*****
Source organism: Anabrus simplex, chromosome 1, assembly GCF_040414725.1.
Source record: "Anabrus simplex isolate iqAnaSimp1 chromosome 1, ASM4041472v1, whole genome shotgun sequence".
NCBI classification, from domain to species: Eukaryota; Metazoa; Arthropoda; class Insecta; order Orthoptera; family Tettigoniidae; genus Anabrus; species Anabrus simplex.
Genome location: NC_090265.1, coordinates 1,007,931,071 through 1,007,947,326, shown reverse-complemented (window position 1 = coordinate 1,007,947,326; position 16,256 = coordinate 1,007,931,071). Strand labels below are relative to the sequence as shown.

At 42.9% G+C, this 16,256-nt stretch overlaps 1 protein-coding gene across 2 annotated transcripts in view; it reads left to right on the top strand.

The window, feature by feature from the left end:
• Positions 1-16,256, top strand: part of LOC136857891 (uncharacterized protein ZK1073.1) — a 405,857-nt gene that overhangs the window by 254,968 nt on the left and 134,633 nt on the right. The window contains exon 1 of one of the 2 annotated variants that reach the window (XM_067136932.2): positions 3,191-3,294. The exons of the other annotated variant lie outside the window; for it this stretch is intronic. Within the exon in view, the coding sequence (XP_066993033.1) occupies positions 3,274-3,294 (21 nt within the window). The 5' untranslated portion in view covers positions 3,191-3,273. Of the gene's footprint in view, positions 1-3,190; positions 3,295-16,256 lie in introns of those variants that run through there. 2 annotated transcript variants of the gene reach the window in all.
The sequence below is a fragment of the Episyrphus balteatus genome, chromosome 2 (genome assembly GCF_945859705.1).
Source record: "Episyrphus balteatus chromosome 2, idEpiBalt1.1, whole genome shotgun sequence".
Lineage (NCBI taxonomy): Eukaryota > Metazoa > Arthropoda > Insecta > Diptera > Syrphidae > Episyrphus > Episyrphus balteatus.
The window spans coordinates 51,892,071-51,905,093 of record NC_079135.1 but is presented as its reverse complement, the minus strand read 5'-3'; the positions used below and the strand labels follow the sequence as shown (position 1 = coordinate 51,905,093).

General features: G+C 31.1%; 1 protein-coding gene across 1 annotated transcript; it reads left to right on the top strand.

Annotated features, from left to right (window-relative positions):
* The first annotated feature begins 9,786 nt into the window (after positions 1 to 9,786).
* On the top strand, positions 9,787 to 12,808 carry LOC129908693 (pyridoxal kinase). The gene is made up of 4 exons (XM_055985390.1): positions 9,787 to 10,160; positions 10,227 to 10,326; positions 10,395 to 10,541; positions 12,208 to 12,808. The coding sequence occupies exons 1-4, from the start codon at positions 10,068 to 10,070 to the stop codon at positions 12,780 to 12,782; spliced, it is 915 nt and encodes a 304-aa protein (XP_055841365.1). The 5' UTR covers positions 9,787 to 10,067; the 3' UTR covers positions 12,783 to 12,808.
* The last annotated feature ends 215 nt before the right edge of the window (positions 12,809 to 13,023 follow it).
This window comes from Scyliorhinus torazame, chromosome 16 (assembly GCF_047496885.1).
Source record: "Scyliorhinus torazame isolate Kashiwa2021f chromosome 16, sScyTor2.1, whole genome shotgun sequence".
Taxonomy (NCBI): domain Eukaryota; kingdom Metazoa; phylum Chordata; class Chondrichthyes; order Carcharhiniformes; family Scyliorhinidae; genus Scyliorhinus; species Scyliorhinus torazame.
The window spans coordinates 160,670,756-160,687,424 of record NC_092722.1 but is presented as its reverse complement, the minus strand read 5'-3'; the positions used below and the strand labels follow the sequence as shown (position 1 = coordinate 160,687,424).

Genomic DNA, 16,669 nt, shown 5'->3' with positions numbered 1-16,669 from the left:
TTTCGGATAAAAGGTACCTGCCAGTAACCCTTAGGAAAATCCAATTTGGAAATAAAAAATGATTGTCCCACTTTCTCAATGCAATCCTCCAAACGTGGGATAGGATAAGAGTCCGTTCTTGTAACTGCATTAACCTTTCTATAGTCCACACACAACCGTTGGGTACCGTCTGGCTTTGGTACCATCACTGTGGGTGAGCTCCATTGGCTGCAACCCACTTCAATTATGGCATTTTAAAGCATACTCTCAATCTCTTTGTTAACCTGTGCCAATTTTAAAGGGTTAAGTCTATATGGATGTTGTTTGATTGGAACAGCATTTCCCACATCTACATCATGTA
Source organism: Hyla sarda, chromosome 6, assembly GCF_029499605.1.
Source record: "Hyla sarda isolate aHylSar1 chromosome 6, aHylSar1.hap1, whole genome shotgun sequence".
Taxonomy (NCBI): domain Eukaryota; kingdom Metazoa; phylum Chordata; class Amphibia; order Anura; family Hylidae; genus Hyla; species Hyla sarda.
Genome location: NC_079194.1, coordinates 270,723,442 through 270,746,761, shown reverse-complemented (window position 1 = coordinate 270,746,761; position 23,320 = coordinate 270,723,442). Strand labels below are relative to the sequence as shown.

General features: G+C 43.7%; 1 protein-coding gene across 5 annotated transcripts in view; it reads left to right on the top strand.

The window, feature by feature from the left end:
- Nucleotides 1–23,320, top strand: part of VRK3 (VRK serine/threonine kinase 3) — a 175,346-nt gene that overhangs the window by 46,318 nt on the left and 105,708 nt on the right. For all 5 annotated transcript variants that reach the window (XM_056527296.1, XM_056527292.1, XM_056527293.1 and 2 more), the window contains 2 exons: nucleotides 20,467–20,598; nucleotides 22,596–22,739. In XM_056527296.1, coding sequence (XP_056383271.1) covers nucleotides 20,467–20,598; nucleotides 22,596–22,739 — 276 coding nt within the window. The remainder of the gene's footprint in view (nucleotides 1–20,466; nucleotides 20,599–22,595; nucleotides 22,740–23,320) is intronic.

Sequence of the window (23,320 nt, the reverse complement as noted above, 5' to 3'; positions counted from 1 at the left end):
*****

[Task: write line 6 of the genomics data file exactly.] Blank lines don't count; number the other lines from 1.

The window, feature by feature from the left end: